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More Than 11 Million Uninsured Are Eligible for Subsidies

By Erin Mershon, CQ Roll Call

October 18, 2016 -- Almost half of the individuals who still lack health insurance would qualify for subsidies through the marketplace or through Medicaid, according to new data from the Kaiser Family Foundation.

About 6.4 million of the remaining uninsured could get Medicaid coverage in their state, and about 5.3 million could get subsidies on the exchanges set up by the health law. Still, more than that—about 15.5 million—don't qualify for any assistance. That includes about 2.6 million people in the so-called coverage gap who would be eligible if their states had chosen to expand Medicaid.

The new estimates underscore the challenges ahead for the Obama administration, as officials look to sign up more consumers during the health law's fourth open enrollment period, set to begin Nov. 1. Signing up all of the individuals eligible for exchange subsidies would dramatically expand the marketplaces. About 10 million people will be enrolled in marketplace coverage at the end of 2016, according to the latest estimates from federal health officials.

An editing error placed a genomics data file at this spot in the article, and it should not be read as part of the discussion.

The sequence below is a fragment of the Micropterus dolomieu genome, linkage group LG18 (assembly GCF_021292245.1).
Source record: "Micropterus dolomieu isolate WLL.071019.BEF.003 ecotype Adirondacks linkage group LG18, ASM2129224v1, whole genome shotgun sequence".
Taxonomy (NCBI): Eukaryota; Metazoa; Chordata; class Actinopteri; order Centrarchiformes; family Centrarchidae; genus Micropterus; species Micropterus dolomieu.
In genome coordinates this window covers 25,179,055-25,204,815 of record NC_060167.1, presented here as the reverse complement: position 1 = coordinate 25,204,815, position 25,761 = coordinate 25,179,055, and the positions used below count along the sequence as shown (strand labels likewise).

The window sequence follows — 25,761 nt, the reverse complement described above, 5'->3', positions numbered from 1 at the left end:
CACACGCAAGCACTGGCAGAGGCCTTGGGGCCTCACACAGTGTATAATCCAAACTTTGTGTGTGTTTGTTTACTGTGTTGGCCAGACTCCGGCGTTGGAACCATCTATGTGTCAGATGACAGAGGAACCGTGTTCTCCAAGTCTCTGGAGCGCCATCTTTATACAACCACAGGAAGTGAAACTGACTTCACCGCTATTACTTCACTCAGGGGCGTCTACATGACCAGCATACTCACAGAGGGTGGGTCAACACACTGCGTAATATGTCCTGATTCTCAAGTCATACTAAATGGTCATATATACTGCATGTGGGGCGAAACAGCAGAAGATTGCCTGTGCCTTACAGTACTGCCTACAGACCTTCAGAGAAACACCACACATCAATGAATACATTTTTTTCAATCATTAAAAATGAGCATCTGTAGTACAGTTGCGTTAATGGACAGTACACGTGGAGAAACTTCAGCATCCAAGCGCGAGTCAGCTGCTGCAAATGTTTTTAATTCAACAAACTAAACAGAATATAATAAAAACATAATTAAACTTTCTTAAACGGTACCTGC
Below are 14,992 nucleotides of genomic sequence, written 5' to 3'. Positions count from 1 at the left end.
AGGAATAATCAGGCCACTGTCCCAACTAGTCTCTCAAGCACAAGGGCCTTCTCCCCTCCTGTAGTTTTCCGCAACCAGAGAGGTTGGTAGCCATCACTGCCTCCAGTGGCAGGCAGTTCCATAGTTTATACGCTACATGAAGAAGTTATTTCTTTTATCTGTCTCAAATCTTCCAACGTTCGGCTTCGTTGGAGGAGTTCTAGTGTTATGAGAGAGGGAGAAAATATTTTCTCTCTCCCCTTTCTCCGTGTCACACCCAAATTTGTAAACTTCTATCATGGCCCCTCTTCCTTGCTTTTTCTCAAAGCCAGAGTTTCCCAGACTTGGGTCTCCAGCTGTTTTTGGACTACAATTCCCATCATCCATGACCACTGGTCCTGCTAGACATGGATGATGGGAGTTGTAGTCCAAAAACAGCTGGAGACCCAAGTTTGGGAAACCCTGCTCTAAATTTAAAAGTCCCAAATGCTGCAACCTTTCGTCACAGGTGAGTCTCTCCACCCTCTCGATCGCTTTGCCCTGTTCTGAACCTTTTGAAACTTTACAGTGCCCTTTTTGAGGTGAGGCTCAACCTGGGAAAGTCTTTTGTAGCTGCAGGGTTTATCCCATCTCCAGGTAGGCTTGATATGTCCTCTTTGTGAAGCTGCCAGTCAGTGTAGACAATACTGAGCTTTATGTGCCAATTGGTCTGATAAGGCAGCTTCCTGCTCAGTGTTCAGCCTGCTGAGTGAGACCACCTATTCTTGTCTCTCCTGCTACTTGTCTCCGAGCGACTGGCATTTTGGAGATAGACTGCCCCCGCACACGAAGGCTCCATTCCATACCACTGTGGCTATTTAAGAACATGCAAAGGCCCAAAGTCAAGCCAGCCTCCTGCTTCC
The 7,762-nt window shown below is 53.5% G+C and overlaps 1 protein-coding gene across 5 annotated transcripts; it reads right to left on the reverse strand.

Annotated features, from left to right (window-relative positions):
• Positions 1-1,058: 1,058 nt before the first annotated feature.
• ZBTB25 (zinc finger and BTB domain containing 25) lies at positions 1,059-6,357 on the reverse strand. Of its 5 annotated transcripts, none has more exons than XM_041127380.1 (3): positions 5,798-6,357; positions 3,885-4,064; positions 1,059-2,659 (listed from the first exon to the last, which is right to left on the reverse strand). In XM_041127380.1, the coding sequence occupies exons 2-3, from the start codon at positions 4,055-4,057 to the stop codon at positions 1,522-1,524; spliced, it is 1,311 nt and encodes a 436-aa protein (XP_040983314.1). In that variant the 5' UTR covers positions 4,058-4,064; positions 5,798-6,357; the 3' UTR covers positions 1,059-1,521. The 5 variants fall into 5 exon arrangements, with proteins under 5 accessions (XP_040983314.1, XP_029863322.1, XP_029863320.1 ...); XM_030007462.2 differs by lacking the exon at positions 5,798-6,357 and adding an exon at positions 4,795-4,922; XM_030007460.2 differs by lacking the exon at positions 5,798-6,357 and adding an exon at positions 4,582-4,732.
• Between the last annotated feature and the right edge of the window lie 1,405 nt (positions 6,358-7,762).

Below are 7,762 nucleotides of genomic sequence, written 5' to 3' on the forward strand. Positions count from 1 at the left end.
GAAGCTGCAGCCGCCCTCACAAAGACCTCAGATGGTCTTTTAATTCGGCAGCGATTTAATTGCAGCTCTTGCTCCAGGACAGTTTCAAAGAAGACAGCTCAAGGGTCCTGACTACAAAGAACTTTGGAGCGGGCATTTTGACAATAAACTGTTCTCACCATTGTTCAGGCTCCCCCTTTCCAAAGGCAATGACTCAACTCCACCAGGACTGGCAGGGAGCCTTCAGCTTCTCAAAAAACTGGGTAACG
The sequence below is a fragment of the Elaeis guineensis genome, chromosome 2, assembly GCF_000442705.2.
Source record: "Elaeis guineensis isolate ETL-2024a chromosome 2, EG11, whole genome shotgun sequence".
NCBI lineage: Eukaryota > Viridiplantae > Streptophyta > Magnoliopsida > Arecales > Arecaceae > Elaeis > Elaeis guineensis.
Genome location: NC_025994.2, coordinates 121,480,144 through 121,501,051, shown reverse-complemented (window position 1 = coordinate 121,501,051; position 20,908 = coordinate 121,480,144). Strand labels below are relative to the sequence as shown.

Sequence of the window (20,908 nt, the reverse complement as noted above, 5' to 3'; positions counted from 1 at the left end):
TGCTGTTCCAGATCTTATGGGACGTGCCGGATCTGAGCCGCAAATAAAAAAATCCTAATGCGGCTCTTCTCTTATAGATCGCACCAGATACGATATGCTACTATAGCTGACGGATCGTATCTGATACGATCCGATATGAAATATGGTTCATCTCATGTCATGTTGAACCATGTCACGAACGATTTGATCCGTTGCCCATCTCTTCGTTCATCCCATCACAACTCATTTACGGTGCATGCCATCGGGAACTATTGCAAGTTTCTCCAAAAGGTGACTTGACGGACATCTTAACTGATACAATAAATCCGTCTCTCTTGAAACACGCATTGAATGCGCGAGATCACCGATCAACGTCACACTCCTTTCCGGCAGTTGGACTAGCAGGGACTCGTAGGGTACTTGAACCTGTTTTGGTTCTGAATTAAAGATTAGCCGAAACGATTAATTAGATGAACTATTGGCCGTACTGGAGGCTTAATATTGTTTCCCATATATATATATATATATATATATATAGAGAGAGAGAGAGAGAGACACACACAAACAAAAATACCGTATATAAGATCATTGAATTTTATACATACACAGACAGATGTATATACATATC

It will be more challenging to sign up those who are ineligible for subsidies or Medicaid. Among those individuals, Kaiser's analysis projects that 4.5 million have been offered employer-sponsored insurance, which makes them ineligible for subsidies. Another 3 million have too high an income to qualify. Others may lack eligibility or insurance because they are undocumented immigrants.

Kaiser identified the states that had the highest populations without insurance coverage. In West Virginia, Louisiana, Vermont, and Montana, more than 65 percent of the uninsured population is eligible for help. In California and Texas alone, some 2.5 million individuals are eligible for financial assistance.

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